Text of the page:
I was diagnosed with ADD when I was 15 years old. ?That means I’ve had 20 or so years to receive my diagnosis, understand my diagnosis, accept my diagnosis, and to live my best, most productive life, despite my diagnosis. I’ve learned a lot of life changing strategies to help manage some of the symptoms associated with ADD/ADHD, and my goal in creating this website, is to assist other people in developing strategies that help them to manage some of the difficulties they may be facing as a result of their ADD. ?Over the years, I’ve developed countless tips and tricks (I call them hacks) that have helped keep me afloat amidst the challenges of being a homeowner, a student, an employee, a mother, and quite frankly, a functioning member of society.
While I plan on sharing each and every one of my simplifying strategies, they will be offered in divided doses, with the intention of taking a one step-at-a-time approach to self improvement. ?Change is a process, and forming new habits while breaking old ones will produce the best results when they are done one at a time. Habit forming is the single most important step to making behavioral changes and it takes some time, some patience, and some practice.
In my experience, the most important step in learning to manage my ADD, was letting go. In order for me to be my best self, I had to let a go of a lot of thoughts and feelings. Thoughts and feelings that I had been living with my entire life. I had to let go of the guilt and the shame that comes from a lifetime of not living up to the expectations of myself and of others; a lifetime of feeling inadequate, unreliable, lazy….the list goes on. I had to let go of thinking about the way things?should?be. There was a lot to let go of. ?And I did. ?And that opened the doors to acceptance.
So how do we get there? Well, I can tell you what has worked for me. By taking the following steps, I have learned to heal myself of the guilt and shame that I was carrying around like heavy baggage. Throughout the healing process, it was as if I could actually feel the weight of all that baggage dissipating. The most refreshing feeling I have ever experienced was the freedom from all of that weight on my shoulders. Freedom from the feelings of inadequacy, incompetence, and helplessness.
Confront your feelings.
Oftentimes we will dismiss the feelings that make us feel icky. We push them back and try to distract ourselves so that we don’t have to?feel the bad feelings. This may work as a temporary solution, but we aren’t fixing these feelings, we are hiding from them. By hiding from our feelings we are giving them space inside of us to grow and distort themselves like a virus. In order to free ourselves from these feelings, we need to acknowledge them. To let ourselves?feel them. Draw them out from deep within ourselves and attack them head on. Yes this is uncomfortable. Yes it is painful. But by doing this we are preventing these feelings from hiding and growing and presenting themselves in the form of anxiety, or anger, or self-loathing. Once we draw these emotions to the surface, let them resonate. Sit with them. Feel them. Observe them without judgement. ?Try to find the source of these feelings. In the world of ADHD, feelings of inadequacy or worthlessness are often a result of our misunderstood behaviors. We grew up with falling short of the expectations that were set by society, our parents, teachers, and ourselves.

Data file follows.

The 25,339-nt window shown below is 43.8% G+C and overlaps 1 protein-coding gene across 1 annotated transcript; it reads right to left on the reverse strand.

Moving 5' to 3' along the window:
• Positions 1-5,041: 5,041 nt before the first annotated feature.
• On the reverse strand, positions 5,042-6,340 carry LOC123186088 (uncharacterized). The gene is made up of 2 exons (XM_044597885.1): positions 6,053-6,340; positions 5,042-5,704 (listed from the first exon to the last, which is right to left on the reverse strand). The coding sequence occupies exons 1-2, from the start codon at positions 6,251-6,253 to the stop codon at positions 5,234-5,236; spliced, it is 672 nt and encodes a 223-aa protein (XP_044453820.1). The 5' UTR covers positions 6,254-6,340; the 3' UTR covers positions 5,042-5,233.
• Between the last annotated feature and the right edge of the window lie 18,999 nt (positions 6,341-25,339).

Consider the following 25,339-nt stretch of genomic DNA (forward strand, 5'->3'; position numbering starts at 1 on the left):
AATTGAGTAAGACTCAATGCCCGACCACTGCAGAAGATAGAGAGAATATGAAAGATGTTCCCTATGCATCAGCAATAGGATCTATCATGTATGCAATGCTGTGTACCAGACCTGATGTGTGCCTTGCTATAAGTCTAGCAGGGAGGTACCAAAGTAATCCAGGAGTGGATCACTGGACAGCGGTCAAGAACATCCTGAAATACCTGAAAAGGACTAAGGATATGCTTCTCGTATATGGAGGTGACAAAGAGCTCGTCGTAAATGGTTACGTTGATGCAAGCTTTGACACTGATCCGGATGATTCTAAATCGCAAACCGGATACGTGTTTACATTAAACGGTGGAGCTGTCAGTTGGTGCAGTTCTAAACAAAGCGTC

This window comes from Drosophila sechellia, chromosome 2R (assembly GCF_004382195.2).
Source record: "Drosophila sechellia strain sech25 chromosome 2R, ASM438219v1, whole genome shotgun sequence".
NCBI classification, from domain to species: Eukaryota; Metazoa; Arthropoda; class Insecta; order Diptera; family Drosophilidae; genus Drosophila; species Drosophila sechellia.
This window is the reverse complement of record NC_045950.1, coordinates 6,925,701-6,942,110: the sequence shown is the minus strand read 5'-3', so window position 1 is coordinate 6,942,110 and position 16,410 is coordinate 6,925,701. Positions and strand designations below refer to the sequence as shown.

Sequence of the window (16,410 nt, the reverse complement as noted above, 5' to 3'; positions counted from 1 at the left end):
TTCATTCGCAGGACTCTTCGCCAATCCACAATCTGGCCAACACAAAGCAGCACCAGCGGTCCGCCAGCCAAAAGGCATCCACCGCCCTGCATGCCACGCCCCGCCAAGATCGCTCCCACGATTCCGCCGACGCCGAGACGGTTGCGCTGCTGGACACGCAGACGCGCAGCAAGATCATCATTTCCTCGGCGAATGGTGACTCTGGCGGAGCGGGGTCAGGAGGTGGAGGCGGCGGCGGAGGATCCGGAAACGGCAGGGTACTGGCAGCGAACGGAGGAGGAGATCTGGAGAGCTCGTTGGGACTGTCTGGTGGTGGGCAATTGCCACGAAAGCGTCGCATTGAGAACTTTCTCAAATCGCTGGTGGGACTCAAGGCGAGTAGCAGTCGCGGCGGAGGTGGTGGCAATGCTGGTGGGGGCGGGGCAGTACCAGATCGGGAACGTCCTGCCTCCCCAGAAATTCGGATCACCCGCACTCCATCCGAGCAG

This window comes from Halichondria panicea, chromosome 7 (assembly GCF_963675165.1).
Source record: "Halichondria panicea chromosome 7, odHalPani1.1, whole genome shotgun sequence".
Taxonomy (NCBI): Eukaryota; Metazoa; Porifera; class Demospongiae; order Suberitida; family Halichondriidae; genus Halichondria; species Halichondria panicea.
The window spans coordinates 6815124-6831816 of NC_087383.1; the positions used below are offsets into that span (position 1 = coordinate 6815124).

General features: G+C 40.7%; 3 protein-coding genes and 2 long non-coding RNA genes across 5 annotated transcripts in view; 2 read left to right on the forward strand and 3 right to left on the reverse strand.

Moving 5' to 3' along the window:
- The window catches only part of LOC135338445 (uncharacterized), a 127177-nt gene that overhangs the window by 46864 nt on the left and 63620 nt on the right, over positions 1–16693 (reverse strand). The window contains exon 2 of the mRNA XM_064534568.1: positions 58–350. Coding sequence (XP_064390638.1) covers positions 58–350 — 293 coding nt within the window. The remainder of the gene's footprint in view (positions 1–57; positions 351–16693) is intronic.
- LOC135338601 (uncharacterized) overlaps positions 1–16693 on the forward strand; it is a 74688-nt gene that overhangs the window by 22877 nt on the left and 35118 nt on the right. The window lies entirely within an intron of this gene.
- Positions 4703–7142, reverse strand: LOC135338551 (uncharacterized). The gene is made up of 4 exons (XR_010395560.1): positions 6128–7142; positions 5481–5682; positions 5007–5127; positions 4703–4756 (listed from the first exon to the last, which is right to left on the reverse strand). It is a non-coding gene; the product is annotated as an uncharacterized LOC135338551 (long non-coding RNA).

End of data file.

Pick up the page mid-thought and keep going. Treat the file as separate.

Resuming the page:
Accept your feelings.
Now that we have acknowledged these feelings and let them in to our consciousness, we must validate them. Telling ourselves that we are human and it is OKAY to have these feelings. It is natural to have these feelings. These feelings are not a sign of weakness, they are a part of being human.
We all make mistakes. We all have done or said things that we wish we hadn’t. We all feel disappointed in ourselves from time to time. These things may be amplified in an individual with ADHD. We need to leave these things in the past. We must realize that we can not change the past and we can only learn from our mistakes. Let go of these mistakes and open yourself up to the journey of moving forward. Becoming your best self. We can not move forward if we refuse to leave the past.
Recognize your strengths.
Once we stop focusing on what we can’t do, we may begin to realize what we can do. People with ADHD have so much to offer the world. Where we are lacking in structure we may make up for in creativity. What we lack in methodical thinking, we may make up for in intuition. When we allow ourselves to become our authentic selves, we begin to experience the benefits of our unique abilities and talents. When we experience the benefits of these abilities and talents, we begin to develop a sense of purpose.
There was a time in my life when I tried to fight the symptoms of my ADD, rather than learn how to manage them. ?I tried to emulate the person I felt I?should be. I tried to hide my true self and could not understand why I kept falling short of the impossible expectations for myself. ?Once I was able to restructure these expectations, accept and understand my feelings and emotions, and forgive myself for what I had interpreted as mistakes, I opened myself up to my unlimited potential to reach my goals. Goals that were realistic and in sync with my true self. ?I began to discover the me that I was meant to be. The me that I held prisoner for far too long. ?The me that is so happy and grateful to be free!